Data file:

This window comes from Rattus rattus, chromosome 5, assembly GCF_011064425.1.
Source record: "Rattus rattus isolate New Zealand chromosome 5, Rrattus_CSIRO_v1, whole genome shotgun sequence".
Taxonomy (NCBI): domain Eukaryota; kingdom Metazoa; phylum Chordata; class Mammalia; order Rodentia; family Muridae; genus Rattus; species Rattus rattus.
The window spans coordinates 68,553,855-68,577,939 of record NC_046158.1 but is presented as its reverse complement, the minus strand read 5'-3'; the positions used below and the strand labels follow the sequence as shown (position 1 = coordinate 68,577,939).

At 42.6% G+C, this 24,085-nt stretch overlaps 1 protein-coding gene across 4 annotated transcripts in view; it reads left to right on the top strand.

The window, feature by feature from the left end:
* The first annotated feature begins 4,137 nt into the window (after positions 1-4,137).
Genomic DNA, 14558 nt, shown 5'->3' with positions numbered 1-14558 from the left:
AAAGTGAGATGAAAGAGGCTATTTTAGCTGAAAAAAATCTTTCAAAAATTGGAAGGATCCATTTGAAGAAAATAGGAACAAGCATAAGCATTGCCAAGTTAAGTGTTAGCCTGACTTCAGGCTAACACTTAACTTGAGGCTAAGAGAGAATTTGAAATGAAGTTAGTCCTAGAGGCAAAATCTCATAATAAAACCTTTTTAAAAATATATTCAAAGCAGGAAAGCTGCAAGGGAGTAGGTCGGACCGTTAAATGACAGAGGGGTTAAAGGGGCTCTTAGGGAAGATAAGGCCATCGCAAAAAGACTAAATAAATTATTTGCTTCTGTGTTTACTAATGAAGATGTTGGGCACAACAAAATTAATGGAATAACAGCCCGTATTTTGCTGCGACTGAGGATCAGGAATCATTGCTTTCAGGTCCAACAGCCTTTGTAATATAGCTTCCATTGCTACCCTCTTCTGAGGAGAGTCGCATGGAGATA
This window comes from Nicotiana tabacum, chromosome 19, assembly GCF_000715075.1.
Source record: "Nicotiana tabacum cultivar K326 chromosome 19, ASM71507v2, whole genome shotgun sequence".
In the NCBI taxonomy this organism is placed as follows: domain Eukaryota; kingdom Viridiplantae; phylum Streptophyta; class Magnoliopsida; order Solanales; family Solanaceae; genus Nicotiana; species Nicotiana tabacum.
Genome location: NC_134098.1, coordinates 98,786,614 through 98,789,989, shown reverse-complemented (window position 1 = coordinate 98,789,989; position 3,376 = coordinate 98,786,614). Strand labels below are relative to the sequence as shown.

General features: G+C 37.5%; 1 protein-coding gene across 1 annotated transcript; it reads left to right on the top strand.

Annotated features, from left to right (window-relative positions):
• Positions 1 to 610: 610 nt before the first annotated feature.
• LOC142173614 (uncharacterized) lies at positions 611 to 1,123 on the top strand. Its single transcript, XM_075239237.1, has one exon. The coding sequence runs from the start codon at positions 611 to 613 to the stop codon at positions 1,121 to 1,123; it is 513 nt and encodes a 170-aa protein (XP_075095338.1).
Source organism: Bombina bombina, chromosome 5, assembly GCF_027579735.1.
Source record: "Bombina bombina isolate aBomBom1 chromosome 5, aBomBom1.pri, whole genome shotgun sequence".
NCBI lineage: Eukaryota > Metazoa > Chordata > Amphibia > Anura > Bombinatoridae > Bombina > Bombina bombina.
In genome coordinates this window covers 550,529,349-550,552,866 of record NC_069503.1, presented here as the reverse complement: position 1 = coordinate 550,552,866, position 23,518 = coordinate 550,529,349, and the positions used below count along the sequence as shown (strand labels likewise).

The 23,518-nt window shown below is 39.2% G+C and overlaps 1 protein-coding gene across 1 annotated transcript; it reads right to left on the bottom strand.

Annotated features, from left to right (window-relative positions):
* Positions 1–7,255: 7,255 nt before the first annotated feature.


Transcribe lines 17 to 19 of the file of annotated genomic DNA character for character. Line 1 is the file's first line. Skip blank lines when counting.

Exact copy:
• LOC142173614 (uncharacterized) lies at positions 611 to 1,123 on the top strand. Its single transcript, XM_075239237.1, has one exon. The coding sequence runs from the start codon at positions 611 to 613 to the stop codon at positions 1,121 to 1,123; it is 513 nt and encodes a 170-aa protein (XP_075095338.1).
Source organism: Bombina bombina, chromosome 5, assembly GCF_027579735.1.
Source record: "Bombina bombina isolate aBomBom1 chromosome 5, aBomBom1.pri, whole genome shotgun sequence".